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Domestic Violence in New Jersey: An Overview of the Prevention of Domestic Violence Act

By: Justin M. Smigelsky, Esq.

“Domestic violence” is a term of art, defined under New Jersey law by the occurrence of one of more specific criminal acts – including, among other offenses, assault, harassment, stalking, lewdness and criminal mischief – inflicted upon a protected person under the Prevention of Domestic Violence Act (PDVA). The Prevention of Domestic Violence Act does not create a new class of offenses or interdict acts which are otherwise not addressed under the criminal law, but rather seeks to ensure that certain “domestic” victims have full access to and the protections of the legal system.

New Jersey Courts generally employ a two-step analysis to determine whether to issue a final restraining order (FRO); the Court must determine (1) whether a predicate act of domestic violence has been committed and also (2) whether a final restraining order is necessary to protect the Plaintiff from immediate danger or further acts of domestic violence.  As the result of the second prong in the analysis, the commission of any one of the predicate acts set forth in the statute does not automatically warrant the issuance of a domestic violence restraining order – the act(s) must be evaluated in light of the previous history of domestic violence between the parties including previous threats, harassment, and physical abuse, and in light of whether there exists immediate danger to the person or property of the Plaintiff.

Pursuant to the Act, a hearing as to the merits of the domestic violence restraining order must be held in the Family Part of the Chancery Division of the Superior Court within ten (10) days of the filing of the Complaint. At the hearing, the Plaintiff alleging domestic violence must prove his or her allegations by a “preponderance of the evidence” – in other words, the scale must be tipped slightly in his or her favor. If the Plaintiff proves his or her allegations, the statute authorizes the Family Part Judge to issue an order granting several items of relief including, but not limited to, an order permanently restraining the Defendant from making contact with the Plaintiff or others, restraining the Defendant from subjecting the victim to further acts of domestic violence, granting exclusive possession of the residence to the Plaintiff, setting parenting time for children, awarding monetary compensation for losses suffered, and/or compelling participation in professional counseling or evaluations. It is important to note that the Judge has wide discretion to tailor the relief to the circumstances of the case.

The entrance of a temporary restraining order (TRO) or final restraining order (FRO) carries significant consequences, both legal and practical. For example, the issuance of a restraining order may have a significant impact on custody/parenting time disputes, limit the ability to explore alternate dispute resolution methods in divorce proceedings, and may have career implications such as with law enforcement or corrections. Even if a temporary restraining order is withdrawn or dismissed, domestic violence records are not subject to expungement – this is so regardless of the potential stigma associated with such charges. Furthermore, if a law enforcement officer finds probable cause that the restrained party violated the restraining order, the restrained party must be arrested and taken into custody. If the party is found to have violated the order, he or she is guilty of a disorderly persons offense of contempt or, in the event that the conduct constituting the violation also constitutes a crime or disorderly persons offense, is guilty of a crime of the fourth degree. Notwithstanding that a restraining order may be temporary, it is at all times a viable and enforceable order of the Court – the fact that the TRO is ultimately dismissed is not an excuse to a contempt charge for violation of the order.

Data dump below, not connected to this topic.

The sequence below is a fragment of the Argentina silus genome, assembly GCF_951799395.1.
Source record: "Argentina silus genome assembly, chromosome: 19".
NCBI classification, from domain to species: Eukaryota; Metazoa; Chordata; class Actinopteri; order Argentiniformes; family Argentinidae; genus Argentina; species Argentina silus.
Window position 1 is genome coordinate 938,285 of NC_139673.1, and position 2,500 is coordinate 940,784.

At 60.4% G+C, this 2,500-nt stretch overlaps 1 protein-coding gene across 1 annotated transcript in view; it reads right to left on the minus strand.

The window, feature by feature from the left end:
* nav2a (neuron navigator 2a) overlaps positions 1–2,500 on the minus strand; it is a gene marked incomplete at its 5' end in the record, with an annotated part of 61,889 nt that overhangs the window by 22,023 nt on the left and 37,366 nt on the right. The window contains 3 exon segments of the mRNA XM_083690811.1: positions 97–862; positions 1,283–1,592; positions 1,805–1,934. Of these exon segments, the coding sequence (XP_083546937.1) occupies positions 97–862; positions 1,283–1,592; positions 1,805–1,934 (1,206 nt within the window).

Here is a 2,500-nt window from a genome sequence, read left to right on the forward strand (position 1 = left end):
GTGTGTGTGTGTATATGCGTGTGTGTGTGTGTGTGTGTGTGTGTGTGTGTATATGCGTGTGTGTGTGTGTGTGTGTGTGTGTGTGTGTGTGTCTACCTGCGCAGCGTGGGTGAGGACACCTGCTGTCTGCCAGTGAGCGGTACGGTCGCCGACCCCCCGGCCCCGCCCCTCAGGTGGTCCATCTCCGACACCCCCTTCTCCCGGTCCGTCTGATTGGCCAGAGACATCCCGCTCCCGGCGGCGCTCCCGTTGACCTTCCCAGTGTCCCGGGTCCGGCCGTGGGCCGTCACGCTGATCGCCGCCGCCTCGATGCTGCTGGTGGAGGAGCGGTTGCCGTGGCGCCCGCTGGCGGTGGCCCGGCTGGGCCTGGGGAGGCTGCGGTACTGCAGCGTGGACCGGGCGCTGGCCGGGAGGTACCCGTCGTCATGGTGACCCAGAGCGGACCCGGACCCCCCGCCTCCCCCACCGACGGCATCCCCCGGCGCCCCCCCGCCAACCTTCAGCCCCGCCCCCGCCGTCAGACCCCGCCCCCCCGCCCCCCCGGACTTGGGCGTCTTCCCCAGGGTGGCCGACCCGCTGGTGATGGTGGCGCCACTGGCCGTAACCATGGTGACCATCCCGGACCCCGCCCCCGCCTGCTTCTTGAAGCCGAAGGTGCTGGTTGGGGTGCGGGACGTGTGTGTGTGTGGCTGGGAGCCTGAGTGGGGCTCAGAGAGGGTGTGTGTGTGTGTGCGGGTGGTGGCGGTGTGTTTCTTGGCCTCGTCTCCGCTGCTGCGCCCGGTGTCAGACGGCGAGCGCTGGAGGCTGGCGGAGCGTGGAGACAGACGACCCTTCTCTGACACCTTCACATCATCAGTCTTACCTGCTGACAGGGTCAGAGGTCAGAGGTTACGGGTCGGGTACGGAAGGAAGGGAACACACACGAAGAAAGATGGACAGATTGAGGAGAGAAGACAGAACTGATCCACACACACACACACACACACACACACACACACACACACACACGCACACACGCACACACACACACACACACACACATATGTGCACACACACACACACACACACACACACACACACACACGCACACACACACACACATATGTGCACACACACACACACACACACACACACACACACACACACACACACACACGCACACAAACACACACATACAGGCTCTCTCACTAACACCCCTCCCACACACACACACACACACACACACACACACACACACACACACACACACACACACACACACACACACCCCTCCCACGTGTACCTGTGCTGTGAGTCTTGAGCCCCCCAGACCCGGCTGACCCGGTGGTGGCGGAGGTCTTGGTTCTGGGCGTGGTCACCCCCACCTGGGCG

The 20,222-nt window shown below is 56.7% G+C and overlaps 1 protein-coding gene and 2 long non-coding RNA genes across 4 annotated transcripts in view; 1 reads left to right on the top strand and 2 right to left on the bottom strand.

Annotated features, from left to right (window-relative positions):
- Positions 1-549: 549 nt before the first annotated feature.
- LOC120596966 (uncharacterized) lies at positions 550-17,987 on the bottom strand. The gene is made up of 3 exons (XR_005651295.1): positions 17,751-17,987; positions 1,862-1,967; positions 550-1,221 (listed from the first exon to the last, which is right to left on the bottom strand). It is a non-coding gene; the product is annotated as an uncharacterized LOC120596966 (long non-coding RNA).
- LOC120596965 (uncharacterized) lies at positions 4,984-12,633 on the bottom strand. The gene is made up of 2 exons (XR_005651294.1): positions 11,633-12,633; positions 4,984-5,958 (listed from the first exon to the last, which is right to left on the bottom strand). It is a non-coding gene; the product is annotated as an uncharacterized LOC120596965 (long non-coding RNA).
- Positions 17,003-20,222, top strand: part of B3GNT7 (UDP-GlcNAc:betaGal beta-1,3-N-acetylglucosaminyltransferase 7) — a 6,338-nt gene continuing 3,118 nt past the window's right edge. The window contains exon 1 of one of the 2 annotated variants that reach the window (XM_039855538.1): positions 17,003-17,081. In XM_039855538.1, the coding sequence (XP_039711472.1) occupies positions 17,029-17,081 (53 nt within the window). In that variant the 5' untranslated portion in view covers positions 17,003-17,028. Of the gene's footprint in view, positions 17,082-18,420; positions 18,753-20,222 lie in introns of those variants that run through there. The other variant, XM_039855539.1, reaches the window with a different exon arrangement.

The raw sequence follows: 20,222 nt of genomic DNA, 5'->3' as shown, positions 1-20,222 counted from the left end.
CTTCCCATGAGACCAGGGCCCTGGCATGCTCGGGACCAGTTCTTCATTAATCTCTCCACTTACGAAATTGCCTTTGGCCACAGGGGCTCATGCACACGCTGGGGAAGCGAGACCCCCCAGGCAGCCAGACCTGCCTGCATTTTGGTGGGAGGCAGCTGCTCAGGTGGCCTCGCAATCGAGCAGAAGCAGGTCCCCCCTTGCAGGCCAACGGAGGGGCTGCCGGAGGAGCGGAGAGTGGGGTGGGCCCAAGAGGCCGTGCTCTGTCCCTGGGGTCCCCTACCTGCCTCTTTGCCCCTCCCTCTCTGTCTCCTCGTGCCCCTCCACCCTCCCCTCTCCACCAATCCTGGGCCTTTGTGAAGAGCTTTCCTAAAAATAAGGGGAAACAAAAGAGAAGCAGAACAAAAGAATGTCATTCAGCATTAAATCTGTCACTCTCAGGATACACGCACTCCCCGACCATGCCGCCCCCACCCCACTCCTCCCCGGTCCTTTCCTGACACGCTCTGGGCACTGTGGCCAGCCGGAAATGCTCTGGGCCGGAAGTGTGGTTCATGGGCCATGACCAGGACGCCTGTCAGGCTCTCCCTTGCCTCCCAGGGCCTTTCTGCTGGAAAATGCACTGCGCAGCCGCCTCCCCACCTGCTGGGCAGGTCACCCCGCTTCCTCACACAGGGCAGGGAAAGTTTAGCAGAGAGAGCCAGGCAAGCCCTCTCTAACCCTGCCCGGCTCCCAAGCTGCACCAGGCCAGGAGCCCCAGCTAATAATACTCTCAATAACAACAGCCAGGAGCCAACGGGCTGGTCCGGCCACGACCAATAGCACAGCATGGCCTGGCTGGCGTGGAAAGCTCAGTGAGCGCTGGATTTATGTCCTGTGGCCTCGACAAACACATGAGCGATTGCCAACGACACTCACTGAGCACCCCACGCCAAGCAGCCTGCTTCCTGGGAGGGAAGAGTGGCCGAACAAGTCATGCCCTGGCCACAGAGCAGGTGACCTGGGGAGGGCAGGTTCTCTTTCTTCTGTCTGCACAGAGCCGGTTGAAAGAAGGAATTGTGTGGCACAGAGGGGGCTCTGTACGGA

If you have any questions in regards to domestic violence under New Jersey law, the Prevention of Domestic Violence Act, divorce, or family law, you may wish to consult with an experienced family law attorney. This article is for information purposes only, and is neither legal advice nor the creation of an attorney client relationship.

 

Justin M. Smigelsky, Esq.  /  Timothy J. Little, P.C.  –  2016  –  All Rights Reserved

 

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Domestic Violence in New Jersey: An Overview of the Prevention of Domestic Violence Act